Cycle of Danger

Biking fatalities in the Valley are up—way up. There were more than four times as many people killed last year as in 2012. One of those fatalities struck home with Ventura Blvd; the father of one of our 2013 Top Teens, who became a summer intern, was killed in a hit-and-run. Here we take an in-depth look at the hazards of biking and what cyclists and motorists can do to prevent catastrophe.

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  • Written by
    Stefan Slater |

Life can turn on a dime. For Elitza “Ellie” Batchiyska that moment came after she awoke one day last December. She recalls that her house was strangely quiet that morning. 

The Syracuse University freshman was back in the Valley on winter break, and her father, 57-year-old Dimitar Batchiyski, was not home which struck her as odd. He worked the overnight shift on a production line at a local vitamin manufacturing plant and typically could be heard in the kitchen making coffee in the mornings.

“Suddenly my mom ran into my room and yelled, ‘Get up, get up! We have to go! Your dad is in the hospital—I just got a phone call!’ From that moment on, it was a nightmare,” recalls Ellie. 

Her father, who’d emigrated from Bulgaria 15 years ago, was a fit and dedicated biking enthusiast. Most days his wife would take the car, and he’d bike—mostly on back streets—to and from his Van Nuys home to the plant in San Fernando.

It was on one of those back streets where Ellie’s father was struck by a car in a quiet, tree-lined residential neighborhood in Panorama City. The driver fled the scene. 

Some locals found the father of two lying in the street. “Thinking that someone just left him there filled me with a rage and inexplicable anger. It is sickening not to stop for a human being,” says Ellie. 

Dimitar, who was not wearing a helmet, was rushed to Providence Mission Hills Hospital suffering from a traumatic brain injury. He died days later after undergoing surgery.

“It was the worst dream you could possibly have,” says Ellie. “And no one knew exactly what had happened.”



Ellie’s father is part of an alarming statistic that illustrates how dangerous cycling has become on our roadways. During 2012, there were two bicycling fatalities in the San Fernando Valley. In 2013 that number increased to nine, according to the San Fernando Valley LAPD traffic unit. 

Though LAPD can’t pinpoint exactly why that uptick occurred, Valley traffic officer Troy Williams surmises it may be partially due to an increased population and the recent economic downturn. “There are a lot more people using their bikes for commuting, including non-professional cyclists,” says Officer Williams. 

Furthermore, the increase in cyclists highlights a crucial and complicated safety issue in the Valley: Motorists and cyclists typically can’t share the road easily in our city. Los Angeles was originally designed around the automobile—as our complicated freeway system can attest to.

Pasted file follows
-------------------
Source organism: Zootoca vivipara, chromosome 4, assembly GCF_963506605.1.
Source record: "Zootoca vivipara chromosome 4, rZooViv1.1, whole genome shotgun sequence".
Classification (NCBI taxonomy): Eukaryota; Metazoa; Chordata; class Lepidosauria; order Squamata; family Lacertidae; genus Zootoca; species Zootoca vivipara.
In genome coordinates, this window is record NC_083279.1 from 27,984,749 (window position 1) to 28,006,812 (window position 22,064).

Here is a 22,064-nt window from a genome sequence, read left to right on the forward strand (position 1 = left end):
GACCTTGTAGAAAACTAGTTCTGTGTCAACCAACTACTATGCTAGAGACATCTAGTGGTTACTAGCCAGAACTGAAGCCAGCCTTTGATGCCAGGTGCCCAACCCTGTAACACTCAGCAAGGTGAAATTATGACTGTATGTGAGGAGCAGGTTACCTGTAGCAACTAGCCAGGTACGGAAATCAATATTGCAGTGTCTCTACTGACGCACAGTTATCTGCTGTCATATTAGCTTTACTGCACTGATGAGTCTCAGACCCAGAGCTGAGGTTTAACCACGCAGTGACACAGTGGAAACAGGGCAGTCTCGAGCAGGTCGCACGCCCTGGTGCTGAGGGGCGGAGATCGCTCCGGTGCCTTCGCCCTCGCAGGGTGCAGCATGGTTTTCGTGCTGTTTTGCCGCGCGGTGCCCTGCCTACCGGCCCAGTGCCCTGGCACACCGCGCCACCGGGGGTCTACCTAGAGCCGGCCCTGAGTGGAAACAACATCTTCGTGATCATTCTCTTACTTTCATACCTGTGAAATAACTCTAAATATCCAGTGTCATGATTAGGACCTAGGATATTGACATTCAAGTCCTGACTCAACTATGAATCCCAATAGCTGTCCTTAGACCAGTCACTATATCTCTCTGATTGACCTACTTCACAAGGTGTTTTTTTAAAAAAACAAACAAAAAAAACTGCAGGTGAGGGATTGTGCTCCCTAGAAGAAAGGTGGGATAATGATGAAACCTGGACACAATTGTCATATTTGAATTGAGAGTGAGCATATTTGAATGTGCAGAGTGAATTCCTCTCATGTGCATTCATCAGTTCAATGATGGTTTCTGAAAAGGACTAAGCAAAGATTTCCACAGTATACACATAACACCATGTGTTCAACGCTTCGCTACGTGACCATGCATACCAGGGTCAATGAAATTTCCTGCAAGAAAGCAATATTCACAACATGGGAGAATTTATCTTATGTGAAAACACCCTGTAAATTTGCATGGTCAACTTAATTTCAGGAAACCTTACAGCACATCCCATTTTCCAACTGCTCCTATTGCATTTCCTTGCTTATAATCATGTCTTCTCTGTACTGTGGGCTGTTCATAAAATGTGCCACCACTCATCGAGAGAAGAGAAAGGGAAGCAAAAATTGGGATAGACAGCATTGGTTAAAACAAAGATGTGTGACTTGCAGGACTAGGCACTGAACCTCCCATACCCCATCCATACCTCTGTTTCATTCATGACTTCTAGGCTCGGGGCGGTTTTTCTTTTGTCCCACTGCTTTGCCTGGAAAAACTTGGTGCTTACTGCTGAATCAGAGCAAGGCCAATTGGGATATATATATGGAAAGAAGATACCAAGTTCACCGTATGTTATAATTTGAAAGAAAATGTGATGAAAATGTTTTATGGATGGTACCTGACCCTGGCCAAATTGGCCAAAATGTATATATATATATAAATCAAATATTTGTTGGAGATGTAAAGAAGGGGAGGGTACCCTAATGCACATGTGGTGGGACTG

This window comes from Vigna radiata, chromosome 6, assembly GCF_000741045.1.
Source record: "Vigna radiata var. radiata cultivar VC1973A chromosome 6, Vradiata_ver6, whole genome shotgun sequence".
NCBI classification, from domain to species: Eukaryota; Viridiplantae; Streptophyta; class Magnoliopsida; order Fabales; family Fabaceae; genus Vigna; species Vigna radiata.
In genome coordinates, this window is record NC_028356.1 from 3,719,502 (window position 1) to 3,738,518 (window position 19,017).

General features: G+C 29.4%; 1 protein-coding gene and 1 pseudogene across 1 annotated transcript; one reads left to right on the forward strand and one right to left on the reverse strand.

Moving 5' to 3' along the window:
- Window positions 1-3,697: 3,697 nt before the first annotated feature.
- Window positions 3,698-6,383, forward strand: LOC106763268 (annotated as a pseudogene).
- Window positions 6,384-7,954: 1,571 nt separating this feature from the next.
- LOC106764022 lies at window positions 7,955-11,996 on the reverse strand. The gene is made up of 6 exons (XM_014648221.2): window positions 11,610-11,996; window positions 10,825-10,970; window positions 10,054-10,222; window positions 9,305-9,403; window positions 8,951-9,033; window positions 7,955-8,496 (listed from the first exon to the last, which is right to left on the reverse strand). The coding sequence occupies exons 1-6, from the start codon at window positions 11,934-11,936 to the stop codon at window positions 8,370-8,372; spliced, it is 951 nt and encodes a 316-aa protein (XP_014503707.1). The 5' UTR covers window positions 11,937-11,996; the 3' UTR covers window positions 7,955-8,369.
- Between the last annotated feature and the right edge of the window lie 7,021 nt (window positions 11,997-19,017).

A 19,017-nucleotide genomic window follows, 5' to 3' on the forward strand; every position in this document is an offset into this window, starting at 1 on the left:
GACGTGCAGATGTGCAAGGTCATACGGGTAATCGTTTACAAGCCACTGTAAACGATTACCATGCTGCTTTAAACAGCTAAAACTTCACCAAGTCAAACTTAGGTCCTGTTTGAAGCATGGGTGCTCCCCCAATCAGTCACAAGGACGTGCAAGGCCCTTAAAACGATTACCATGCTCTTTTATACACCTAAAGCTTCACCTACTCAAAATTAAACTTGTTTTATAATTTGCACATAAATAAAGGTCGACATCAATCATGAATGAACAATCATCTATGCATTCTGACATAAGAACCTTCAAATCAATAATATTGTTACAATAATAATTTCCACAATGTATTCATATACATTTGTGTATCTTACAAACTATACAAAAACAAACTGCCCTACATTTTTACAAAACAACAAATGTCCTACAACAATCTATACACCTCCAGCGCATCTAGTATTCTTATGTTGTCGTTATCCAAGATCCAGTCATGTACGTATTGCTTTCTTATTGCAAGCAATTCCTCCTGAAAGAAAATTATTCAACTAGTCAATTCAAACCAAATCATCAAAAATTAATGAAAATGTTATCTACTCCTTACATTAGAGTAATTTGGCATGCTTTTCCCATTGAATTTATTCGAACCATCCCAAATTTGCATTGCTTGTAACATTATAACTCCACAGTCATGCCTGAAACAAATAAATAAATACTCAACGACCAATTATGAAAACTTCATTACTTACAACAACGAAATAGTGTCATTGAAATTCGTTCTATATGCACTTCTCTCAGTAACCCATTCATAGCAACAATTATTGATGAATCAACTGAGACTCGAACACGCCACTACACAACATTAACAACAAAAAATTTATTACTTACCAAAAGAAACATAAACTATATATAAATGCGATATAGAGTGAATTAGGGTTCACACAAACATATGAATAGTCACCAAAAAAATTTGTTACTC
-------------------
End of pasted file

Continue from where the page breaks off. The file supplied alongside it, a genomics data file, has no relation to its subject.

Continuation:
So despite the addition of bike lanes, many of which randomly fluctuate from several feet wide to just over two feet wide, the situation of bikes moving in close proximity with ton-plus vehicles, remains perilous. And it can easily be exacerbated by ignorance; sometimes both parties are not aware of vital, and often life-saving, traffic laws.

“Most people should know this,” says Sgt. Stephen Egan of the Valley traffic unit, “but the bicycle is considered the same as a car.” For instance, while some motorists may view cyclists who ride in the street as bothersome, it is important to note that if a road is narrow or lacks a bike lane, the cyclist has a right to ride in the street. 

On the other hand, some cyclists believe they have free rein over sidewalks. But while some cities in California do allow for riding on sidewalks, others do not. Police emphasize that education is a key to cyclists and motorists safely sharing our streets. 


The makeshift memorial, anchored by a Ghost Bike, at the site of Dimitar Batchiyski’s accident.



The San Fernando Valley is not the only part of Los Angeles where deadly cycling incidences have occurred recently. Cyclist Luis “Andy”
Garcia, 22, was killed during a hit-and-run
on the Cesar Chavez bridge in Boyle Heights
last September. 

“The worst part was seeing my friend on the ground in the middle of the street,” says Mario Lopez, who’d been riding with Luis when the incident occurred. Mario was also struck by the car and severely injured. 

“I was immobilized and couldn’t move. I couldn’t do anything on my own,” says Mario. He adds that his group had been riding properly, with reflectors and on the right side of the road.

Still recovering from his injuries, Mario says that helping spread awareness about what happened to Luis, as well as educating others about traffic laws, has helped him cope with the tragedy. He credits Ghost Bikes, a grassroots organization comprised of individual cyclists and cycling groups, for much of that. 




The group works to promote bike safety and awareness in an unusual and provocative manner. At the site of fatal bike accidents, they place a white bike, which typically gets transformed into a makeshift memorial to the victim. 

There were “Ghost Bikes” placed at both Luis’ and Ellie’s father’s accident scenes. Ellie believes the one at her dad’s site helped police catch (and arrest) the man who allegedly hit her dad.